Do you know the difference between these three simple, but essential risk assessment terms: A danger, a hazard and a risk?
I know it sounds silly, but I recently attended a seminar on Risk Assessments and you wouldn't believe the number of people who didn't know the difference between three simple, but essential risk assessment terms.
These three definitions are vital to the success of any risk assessment.
So today, let's take a look at the three terms and you'll see that your risk assessment won't be a thorough and valid one if you don't take all three terms into account.
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Definition of a danger
It's anything that may cause injury or damage to a person or property. This is a clear indication that the OHS Act doesn't only provide for the health and safety of people, but also for damage that might occur to property. Why? Because the chances are if you have damaged property, your employees are at a higher risk of getting hurt too.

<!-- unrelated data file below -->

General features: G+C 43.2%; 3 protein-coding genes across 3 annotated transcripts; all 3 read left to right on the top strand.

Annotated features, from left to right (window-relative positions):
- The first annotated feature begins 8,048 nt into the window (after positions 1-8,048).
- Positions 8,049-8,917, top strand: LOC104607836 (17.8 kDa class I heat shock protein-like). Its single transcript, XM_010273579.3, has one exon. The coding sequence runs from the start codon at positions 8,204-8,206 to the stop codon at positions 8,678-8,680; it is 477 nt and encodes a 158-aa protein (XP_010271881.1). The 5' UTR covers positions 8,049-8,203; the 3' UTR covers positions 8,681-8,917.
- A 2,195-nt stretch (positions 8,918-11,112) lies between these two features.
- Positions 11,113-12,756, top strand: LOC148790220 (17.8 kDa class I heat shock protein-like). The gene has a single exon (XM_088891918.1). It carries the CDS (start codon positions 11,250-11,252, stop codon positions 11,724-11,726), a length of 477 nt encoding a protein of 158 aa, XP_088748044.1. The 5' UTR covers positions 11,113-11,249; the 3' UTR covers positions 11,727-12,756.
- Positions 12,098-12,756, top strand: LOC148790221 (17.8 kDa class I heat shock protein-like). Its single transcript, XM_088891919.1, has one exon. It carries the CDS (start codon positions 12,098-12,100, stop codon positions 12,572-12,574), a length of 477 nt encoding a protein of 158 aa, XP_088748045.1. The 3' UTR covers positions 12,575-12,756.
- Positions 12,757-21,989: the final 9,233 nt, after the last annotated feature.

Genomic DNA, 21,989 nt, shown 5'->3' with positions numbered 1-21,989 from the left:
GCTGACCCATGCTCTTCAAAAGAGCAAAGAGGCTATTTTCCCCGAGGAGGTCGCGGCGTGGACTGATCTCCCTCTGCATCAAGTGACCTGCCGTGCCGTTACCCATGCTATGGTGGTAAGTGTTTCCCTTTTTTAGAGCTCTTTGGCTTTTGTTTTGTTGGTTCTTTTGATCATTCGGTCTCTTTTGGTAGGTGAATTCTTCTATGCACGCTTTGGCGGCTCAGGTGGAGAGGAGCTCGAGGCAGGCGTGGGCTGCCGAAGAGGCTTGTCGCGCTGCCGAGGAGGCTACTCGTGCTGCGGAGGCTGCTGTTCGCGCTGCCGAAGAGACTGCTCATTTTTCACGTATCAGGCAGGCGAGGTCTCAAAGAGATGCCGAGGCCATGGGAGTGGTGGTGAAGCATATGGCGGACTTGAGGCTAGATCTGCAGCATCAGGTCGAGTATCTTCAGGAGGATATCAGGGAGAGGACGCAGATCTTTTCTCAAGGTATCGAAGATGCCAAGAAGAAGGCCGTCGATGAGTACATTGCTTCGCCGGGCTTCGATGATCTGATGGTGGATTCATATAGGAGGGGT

Definition of a hazard
It's a source of danger, or the exposure to danger.
· A danger becomes a hazard when people are exposed to it.
· A danger is technically also a hazard, because:
· A source of danger=> danger=> hazard.
How can you do a risk assessment and not fully investigate the source of danger?
Definition of a risk
It's the probability that injury or damage will occur.
Now that you know exactly what these three terms mean, we can actually deduce that your risk assessment should at least address the following aspects:
· Exposure of people to dangers; and
· Sources of dangers that may cause damage to employees and property.
Remember, you must do a risk assessment to be compliant with the OHS Act!
P.S. Do you have more than 20 employees? Don't ignore this health and safety obligation or else…